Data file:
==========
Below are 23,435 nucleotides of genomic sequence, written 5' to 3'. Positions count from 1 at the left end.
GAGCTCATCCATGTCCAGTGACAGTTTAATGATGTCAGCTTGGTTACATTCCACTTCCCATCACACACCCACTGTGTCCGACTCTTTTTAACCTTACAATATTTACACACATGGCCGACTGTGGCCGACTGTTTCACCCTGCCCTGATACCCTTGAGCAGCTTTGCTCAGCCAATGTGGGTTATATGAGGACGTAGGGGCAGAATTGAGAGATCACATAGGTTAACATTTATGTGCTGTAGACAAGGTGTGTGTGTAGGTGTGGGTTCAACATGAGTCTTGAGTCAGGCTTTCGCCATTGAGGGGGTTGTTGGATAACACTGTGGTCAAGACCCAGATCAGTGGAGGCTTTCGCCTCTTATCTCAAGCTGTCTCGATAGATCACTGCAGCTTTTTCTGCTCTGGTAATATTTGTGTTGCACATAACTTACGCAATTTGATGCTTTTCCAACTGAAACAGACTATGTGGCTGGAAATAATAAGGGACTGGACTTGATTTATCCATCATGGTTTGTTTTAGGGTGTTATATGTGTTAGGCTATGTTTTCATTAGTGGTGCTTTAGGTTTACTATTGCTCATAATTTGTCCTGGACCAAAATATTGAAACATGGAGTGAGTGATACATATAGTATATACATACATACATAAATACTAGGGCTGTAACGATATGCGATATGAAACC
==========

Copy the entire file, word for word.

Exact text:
Below are 23,435 nucleotides of genomic sequence, written 5' to 3'. Positions count from 1 at the left end.
GAGCTCATCCATGTCCAGTGACAGTTTAATGATGTCAGCTTGGTTACATTCCACTTCCCATCACACACCCACTGTGTCCGACTCTTTTTAACCTTACAATATTTACACACATGGCCGACTGTGGCCGACTGTTTCACCCTGCCCTGATACCCTTGAGCAGCTTTGCTCAGCCAATGTGGGTTATATGAGGACGTAGGGGCAGAATTGAGAGATCACATAGGTTAACATTTATGTGCTGTAGACAAGGTGTGTGTGTAGGTGTGGGTTCAACATGAGTCTTGAGTCAGGCTTTCGCCATTGAGGGGGTTGTTGGATAACACTGTGGTCAAGACCCAGATCAGTGGAGGCTTTCGCCTCTTATCTCAAGCTGTCTCGATAGATCACTGCAGCTTTTTCTGCTCTGGTAATATTTGTGTTGCACATAACTTACGCAATTTGATGCTTTTCCAACTGAAACAGACTATGTGGCTGGAAATAATAAGGGACTGGACTTGATTTATCCATCATGGTTTGTTTTAGGGTGTTATATGTGTTAGGCTATGTTTTCATTAGTGGTGCTTTAGGTTTACTATTGCTCATAATTTGTCCTGGACCAAAATATTGAAACATGGAGTGAGTGATACATATAGTATATACATACATACATAAATACTAGGGCTGTAACGATATGCGATATGAAACC